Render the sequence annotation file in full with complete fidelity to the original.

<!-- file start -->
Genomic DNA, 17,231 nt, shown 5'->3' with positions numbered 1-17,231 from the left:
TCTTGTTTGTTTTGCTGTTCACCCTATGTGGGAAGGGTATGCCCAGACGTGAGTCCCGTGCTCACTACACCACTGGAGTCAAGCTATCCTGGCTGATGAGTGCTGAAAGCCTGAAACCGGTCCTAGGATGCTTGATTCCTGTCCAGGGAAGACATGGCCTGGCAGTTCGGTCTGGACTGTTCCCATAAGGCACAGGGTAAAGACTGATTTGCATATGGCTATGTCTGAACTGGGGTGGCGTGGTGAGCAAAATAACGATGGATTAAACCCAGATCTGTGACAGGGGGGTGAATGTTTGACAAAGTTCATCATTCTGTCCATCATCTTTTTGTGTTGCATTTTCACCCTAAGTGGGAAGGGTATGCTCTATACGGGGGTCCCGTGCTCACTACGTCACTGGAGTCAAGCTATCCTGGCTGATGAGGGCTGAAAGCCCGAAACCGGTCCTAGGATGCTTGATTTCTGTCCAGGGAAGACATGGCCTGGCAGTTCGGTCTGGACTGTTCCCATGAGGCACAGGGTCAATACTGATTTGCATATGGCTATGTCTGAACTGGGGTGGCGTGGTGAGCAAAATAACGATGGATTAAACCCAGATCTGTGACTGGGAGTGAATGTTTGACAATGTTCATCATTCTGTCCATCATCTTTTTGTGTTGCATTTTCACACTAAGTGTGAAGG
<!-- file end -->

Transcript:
Genomic DNA, 17,231 nt, shown 5'->3' with positions numbered 1-17,231 from the left:
TCTTGTTTGTTTTGCTGTTCACCCTATGTGGGAAGGGTATGCCCAGACGTGAGTCCCGTGCTCACTACACCACTGGAGTCAAGCTATCCTGGCTGATGAGTGCTGAAAGCCTGAAACCGGTCCTAGGATGCTTGATTCCTGTCCAGGGAAGACATGGCCTGGCAGTTCGGTCTGGACTGTTCCCATAAGGCACAGGGTAAAGACTGATTTGCATATGGCTATGTCTGAACTGGGGTGGCGTGGTGAGCAAAATAACGATGGATTAAACCCAGATCTGTGACAGGGGGGTGAATGTTTGACAAAGTTCATCATTCTGTCCATCATCTTTTTGTGTTGCATTTTCACCCTAAGTGGGAAGGGTATGCTCTATACGGGGGTCCCGTGCTCACTACGTCACTGGAGTCAAGCTATCCTGGCTGATGAGGGCTGAAAGCCCGAAACCGGTCCTAGGATGCTTGATTTCTGTCCAGGGAAGACATGGCCTGGCAGTTCGGTCTGGACTGTTCCCATGAGGCACAGGGTCAATACTGATTTGCATATGGCTATGTCTGAACTGGGGTGGCGTGGTGAGCAAAATAACGATGGATTAAACCCAGATCTGTGACTGGGAGTGAATGTTTGACAATGTTCATCATTCTGTCCATCATCTTTTTGTGTTGCATTTTCACACTAAGTGTGAAGG